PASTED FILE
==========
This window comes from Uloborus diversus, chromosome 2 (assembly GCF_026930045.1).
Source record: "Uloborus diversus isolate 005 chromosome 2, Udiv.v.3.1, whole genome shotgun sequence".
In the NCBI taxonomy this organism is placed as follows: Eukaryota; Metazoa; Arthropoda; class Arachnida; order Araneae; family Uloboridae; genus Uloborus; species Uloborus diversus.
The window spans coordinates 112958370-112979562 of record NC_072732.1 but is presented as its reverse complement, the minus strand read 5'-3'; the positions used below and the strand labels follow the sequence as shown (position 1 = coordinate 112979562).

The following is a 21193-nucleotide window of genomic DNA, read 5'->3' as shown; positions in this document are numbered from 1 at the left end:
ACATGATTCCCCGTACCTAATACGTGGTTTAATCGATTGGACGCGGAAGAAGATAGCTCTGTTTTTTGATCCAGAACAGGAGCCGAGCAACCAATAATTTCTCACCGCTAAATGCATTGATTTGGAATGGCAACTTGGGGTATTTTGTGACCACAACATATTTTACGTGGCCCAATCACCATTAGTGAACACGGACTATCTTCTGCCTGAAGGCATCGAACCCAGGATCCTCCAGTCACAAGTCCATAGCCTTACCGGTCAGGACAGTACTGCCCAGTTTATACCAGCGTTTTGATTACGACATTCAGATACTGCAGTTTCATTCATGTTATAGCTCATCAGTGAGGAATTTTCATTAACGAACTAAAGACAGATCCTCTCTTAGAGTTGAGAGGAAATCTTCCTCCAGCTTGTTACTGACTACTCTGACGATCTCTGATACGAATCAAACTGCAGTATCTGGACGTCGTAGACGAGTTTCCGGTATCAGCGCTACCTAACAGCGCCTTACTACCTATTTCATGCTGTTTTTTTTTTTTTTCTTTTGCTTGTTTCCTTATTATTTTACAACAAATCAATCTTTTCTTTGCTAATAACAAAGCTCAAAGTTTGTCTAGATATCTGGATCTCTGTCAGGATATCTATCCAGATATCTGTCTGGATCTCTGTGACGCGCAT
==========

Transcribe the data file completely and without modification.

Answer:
This window comes from Uloborus diversus, chromosome 2 (assembly GCF_026930045.1).
Source record: "Uloborus diversus isolate 005 chromosome 2, Udiv.v.3.1, whole genome shotgun sequence".
In the NCBI taxonomy this organism is placed as follows: Eukaryota; Metazoa; Arthropoda; class Arachnida; order Araneae; family Uloboridae; genus Uloborus; species Uloborus diversus.
The window spans coordinates 112958370-112979562 of record NC_072732.1 but is presented as its reverse complement, the minus strand read 5'-3'; the positions used below and the strand labels follow the sequence as shown (position 1 = coordinate 112979562).

The following is a 21193-nucleotide window of genomic DNA, read 5'->3' as shown; positions in this document are numbered from 1 at the left end:
ACATGATTCCCCGTACCTAATACGTGGTTTAATCGATTGGACGCGGAAGAAGATAGCTCTGTTTTTTGATCCAGAACAGGAGCCGAGCAACCAATAATTTCTCACCGCTAAATGCATTGATTTGGAATGGCAACTTGGGGTATTTTGTGACCACAACATATTTTACGTGGCCCAATCACCATTAGTGAACACGGACTATCTTCTGCCTGAAGGCATCGAACCCAGGATCCTCCAGTCACAAGTCCATAGCCTTACCGGTCAGGACAGTACTGCCCAGTTTATACCAGCGTTTTGATTACGACATTCAGATACTGCAGTTTCATTCATGTTATAGCTCATCAGTGAGGAATTTTCATTAACGAACTAAAGACAGATCCTCTCTTAGAGTTGAGAGGAAATCTTCCTCCAGCTTGTTACTGACTACTCTGACGATCTCTGATACGAATCAAACTGCAGTATCTGGACGTCGTAGACGAGTTTCCGGTATCAGCGCTACCTAACAGCGCCTTACTACCTATTTCATGCTGTTTTTTTTTTTTTTCTTTTGCTTGTTTCCTTATTATTTTACAACAAATCAATCTTTTCTTTGCTAATAACAAAGCTCAAAGTTTGTCTAGATATCTGGATCTCTGTCAGGATATCTATCCAGATATCTGTCTGGATCTCTGTGACGCGCAT